At the Lekki Toll Gate anniversary of the bloody October 20, 2020, EndSARS protest, right under the tip of the nose of Hakeem Odumosu, Lagos State Commissioner of Police, his police team could not shroud its innate bestial underpinning. Even when these policemen saw a battery of journalists’ cameras pointed at them, they still could not stop themselves from inflicting a regime of brutal, wicked, and inhuman torture on Clement, identified as a Uber driver. I watched the macabre scene on Arise TV as police folded Clement like fish prepared for an oven grill, pepper-sprayed his eyes, and threw him on the floor like a heap of bags of beans. The scene looked indistinguishable from a grotesque drama.

Clement’s inhuman torture, in spite of his very plausible account of how he got to the Lekki Toll Gate that morning and even his non-involvement in the protest, gave Nigerians and the world at large a peep into the cosmetic disbandment of the SARS last year. While its physical structures were pulled down by the Inspector General of Police, the police establishment has retained SARS’ restless hyena and fox operatives who daily bay for Nigerian people’s blood.

It is a pointer to the fact that, unless some foundational surgical operations are done on the ontology, the total nature of the being of the Nigeria Police, the people will continue to grapple with this cruel and inhuman policy model. Force, violence, and sweeping criminalization of everyone in civilian clothing are the modus operandi of the Nigerian police. There is no gainsaying the fact that it is unapologetically corrupt and its policing model diametrically opposed to the wishes and aspirations of the Nigerian people.

As is customary with the Nigerian government to offer escapism and palliatives in place of thorough combat and mental exploration of issues, the earth-shaking EndSARS youth protests of last year were followed by the institution of panels. Just like a medic who abandons symptomatic manifestations of leprosy to diagnose treatment of eczema, the panels, either out of naivety or systemic ignorance, failed to realize that grief and reconciliation have a philosophy of their own. The panels ultimately ended up with a prescription of compensations to victims. Do they know that those panels are mini truth and reconciliation commissions? And that in seeking truth and reconciling aggrieved people, especially those whose loved ones were mortally cut down in their prime, commodification (reducing to cash) of grouses is misplaced.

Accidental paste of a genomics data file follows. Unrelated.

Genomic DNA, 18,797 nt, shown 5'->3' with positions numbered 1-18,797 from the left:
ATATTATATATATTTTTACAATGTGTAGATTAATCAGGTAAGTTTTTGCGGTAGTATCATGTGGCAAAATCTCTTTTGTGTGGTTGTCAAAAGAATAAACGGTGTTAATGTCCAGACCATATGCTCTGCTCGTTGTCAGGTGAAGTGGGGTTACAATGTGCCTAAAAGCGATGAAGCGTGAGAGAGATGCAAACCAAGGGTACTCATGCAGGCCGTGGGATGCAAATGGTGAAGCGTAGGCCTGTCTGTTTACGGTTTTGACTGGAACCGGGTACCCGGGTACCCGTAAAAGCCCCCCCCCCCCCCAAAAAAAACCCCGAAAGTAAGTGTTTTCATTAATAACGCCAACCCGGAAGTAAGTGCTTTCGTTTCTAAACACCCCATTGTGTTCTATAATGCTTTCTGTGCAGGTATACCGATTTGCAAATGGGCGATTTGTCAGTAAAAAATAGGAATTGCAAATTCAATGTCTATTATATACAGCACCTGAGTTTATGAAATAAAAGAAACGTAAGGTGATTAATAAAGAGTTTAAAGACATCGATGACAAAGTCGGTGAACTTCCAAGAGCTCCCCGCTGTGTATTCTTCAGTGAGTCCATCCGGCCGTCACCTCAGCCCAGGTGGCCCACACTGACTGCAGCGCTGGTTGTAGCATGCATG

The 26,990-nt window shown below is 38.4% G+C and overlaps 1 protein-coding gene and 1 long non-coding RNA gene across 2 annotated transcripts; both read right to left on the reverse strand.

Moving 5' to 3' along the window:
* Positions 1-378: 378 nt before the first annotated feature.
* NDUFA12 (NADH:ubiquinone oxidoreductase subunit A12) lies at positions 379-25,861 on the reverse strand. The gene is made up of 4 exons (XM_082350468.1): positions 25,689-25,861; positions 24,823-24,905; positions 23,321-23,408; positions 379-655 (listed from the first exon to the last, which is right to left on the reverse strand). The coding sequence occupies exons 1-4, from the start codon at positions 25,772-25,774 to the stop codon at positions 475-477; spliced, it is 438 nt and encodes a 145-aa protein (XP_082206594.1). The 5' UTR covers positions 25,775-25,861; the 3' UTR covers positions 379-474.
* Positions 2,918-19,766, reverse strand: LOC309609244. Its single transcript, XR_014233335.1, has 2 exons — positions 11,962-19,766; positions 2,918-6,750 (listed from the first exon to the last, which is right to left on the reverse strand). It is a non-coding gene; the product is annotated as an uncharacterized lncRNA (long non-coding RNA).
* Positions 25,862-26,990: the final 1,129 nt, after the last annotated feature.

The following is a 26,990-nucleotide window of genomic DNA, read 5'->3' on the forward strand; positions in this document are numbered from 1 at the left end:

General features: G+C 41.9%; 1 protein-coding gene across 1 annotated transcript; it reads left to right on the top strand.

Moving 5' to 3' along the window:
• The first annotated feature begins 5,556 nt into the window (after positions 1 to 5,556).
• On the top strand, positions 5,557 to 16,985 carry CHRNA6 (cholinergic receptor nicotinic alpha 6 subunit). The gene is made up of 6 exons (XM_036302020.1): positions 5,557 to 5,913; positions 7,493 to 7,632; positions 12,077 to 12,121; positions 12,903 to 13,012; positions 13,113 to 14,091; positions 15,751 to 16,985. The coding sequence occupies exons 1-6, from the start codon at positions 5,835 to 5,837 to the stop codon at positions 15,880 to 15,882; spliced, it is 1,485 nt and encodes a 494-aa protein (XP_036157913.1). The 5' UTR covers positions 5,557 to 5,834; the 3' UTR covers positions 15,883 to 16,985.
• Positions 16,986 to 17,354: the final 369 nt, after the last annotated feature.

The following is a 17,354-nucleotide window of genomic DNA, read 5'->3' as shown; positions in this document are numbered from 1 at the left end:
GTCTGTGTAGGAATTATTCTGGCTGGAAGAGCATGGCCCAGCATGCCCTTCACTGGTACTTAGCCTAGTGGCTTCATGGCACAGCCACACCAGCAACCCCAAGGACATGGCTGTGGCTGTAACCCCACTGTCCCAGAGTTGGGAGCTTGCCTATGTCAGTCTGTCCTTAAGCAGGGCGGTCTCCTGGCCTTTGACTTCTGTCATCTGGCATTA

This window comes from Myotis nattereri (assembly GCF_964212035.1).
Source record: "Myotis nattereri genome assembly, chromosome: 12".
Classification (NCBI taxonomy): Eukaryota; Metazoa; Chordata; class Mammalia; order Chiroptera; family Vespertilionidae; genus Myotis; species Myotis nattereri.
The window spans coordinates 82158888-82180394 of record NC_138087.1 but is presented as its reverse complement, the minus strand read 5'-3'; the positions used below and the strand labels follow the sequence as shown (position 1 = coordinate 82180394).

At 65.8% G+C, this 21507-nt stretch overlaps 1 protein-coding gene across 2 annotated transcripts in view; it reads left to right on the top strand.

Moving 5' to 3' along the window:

Antjie Krog, celebrated South African broadcast journalist with the South African Broadcasting Cooperation (SABC) and poet, best known for her award-winning book, Country of my Skull, a chronicle of South Africa’s Truth and Reconciliation Commission (TRC) drew the nexus between truth, grief,  being aggrieved and the ultimate, reconciliation. With a cover photograph of Joyce Mtimkulu holding a fist-sized mound of all that was left of her incinerated son, Krog said of truth: It “does not bring back the dead, but releases them from silence.”

Unlike the TRC, the EndSARS panels set up in Nigeria, purportedly in the context of responses to abuses of power by Nigerian policemen, so as to confront human rights violations of years past and make a new beginning, were just a façade. They were never set up to discover the truth or placate the aggrieved. They were some placatory measly meal to a barking dog to keep it silent.